Why it's still worth getting the flu vaccine this year
Influenza, more commonly known as flu, kills between 6,000 and 11,000 South Africans every year. About half of those deaths are in the elderly and about 30% in HIV-infected people. During the flu season in South Africa about 14% of patients hospitalised for pneumonia and 25% of patients with flu-like illnesses test positive for flu. The flu vaccine – which prevents one from getting flu – should ideally be taken between March and June, before the flu season starts. But getting it later will protect you during the rest of the season. Dr Sibongile Walaza, medical epidemiologist at South Africa’s National Institute for Communicable Diseases, explains why the flu vaccine is worth taking.
What is the flu and how is it different from a cold?
Influenza or flu is a virus spread from person to person. It can cause many different symptoms, but it commonly causes fever, cough, sore throat and body aches. It can also cause headache, fatigue, muscle pain, shivers, vomiting and diarrhoea.
Influenza is caused by one of several respiratory viruses. There are other respiratory viruses that circulate during the flu season that may cause similar symptoms but are not the flu.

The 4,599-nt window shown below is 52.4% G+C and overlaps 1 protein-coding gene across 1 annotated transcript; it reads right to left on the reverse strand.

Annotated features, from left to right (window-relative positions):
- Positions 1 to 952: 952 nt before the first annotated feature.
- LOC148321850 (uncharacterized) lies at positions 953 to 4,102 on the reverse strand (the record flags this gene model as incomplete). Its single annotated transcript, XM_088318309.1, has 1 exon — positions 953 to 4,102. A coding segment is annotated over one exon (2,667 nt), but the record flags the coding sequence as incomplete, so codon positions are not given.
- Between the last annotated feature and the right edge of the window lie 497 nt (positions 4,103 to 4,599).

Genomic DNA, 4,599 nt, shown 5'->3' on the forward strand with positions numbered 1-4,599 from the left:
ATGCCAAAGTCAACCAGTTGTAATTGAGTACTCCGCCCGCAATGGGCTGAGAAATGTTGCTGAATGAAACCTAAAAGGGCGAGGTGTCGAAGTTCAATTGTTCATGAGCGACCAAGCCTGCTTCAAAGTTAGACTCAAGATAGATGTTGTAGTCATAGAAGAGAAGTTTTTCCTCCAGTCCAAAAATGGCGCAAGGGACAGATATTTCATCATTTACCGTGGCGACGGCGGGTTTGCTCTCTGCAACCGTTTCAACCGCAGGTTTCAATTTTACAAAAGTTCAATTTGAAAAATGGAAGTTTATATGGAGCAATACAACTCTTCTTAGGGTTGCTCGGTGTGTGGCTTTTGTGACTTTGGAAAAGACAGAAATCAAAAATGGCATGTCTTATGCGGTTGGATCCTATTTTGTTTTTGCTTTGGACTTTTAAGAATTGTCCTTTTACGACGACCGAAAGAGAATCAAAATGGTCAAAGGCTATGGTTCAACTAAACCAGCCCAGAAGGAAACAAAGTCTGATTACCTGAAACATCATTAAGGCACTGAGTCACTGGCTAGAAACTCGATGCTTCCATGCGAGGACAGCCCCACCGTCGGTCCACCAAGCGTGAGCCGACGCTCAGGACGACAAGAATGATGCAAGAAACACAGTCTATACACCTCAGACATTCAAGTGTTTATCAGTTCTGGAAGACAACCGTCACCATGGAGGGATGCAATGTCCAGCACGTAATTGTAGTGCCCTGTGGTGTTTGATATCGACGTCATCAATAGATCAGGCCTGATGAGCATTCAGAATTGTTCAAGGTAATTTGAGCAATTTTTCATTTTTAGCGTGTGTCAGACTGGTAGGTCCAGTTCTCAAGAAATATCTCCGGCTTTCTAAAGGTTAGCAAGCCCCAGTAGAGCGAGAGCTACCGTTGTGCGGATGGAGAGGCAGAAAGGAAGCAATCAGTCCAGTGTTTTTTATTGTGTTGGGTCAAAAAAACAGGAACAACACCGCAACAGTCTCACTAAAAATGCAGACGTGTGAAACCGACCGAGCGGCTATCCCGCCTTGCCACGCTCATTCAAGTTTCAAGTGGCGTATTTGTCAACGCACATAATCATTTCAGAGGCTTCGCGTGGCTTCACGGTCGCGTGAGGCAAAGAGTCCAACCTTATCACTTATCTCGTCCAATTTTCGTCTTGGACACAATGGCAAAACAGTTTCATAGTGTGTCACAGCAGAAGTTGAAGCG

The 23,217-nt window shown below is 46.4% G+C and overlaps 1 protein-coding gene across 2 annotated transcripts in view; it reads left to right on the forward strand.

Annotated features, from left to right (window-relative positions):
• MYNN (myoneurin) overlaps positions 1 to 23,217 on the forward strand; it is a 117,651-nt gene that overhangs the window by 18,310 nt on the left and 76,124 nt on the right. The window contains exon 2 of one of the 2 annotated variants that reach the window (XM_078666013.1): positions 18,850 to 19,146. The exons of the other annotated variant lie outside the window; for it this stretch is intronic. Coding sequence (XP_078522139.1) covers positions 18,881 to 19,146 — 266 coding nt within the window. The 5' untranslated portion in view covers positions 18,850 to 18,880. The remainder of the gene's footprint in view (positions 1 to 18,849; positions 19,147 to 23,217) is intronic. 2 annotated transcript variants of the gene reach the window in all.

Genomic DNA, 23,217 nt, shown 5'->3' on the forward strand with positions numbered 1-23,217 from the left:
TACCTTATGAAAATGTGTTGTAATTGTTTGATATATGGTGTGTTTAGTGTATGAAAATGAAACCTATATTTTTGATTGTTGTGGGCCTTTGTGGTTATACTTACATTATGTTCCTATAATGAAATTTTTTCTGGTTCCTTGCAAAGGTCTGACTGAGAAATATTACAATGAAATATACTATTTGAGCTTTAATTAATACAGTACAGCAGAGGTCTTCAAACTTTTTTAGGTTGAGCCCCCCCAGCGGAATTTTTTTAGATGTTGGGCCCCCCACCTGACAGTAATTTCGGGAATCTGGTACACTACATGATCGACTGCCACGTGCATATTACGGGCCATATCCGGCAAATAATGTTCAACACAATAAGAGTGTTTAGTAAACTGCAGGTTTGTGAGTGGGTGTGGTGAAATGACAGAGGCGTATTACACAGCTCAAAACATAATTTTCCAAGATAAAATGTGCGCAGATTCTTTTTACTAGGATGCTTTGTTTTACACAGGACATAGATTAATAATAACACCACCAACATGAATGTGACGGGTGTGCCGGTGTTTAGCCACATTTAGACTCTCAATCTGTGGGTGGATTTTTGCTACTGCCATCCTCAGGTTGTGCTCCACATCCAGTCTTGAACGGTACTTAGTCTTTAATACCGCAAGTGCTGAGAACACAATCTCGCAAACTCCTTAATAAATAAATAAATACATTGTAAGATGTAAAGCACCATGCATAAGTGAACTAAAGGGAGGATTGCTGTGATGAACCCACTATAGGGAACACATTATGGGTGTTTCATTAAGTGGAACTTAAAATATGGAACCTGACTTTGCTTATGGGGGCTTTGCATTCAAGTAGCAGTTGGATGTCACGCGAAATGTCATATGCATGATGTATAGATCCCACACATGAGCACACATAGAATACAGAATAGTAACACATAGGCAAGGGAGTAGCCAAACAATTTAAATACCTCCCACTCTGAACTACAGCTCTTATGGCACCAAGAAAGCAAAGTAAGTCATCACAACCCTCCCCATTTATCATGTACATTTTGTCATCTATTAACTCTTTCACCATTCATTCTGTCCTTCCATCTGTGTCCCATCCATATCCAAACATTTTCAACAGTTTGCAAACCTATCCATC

Many of these other viruses cause a common cold, which can be differentiated from the flu by the fact that the person has upper respiratory symptoms (a runny nose/congestion) that are not usually accompanied by the generalised body aches and overall sick feeling that comes with the flu.
In South Africa, flu circulates during the winter months. The average season starts in the first week of June, but it can start as early as April or as late as July. The season typically lasts about 12 weeks, but it can be as short as seven weeks or as long as 25 weeks.
People with the flu maybe able to pass it on to someone else before they know that they are sick or while they are sick. A person with the flu is contagious one day before symptoms appear and for three to seven days after the onset of symptoms. Some people, especially young children and people with weakened immune systems, maybe able to infect others for even longer. Flu symptoms can take from one to four days to present after a person is exposed to a flu virus.
Is the flu in South Africa different from that in other parts of the world? Why?
We cannot predict whether the same influenza strains as those in other countries will be circulating in the coming influenza season in South Africa.
The influenza virus is constantly changing; it is possible that different strains of flu virus circulate each year. The strains in the southern hemisphere may vary from those that circulated in the northern hemisphere and sometimes there is an overlap.
Towards the end of the influenza season, it is possible to compare whether the influenza strains that circulated in South Africa that season are similar to what was circulating in other countries or to strains that circulated during the previous northern hemisphere influenza season.
What is new with this year’s flu and the flu vaccine?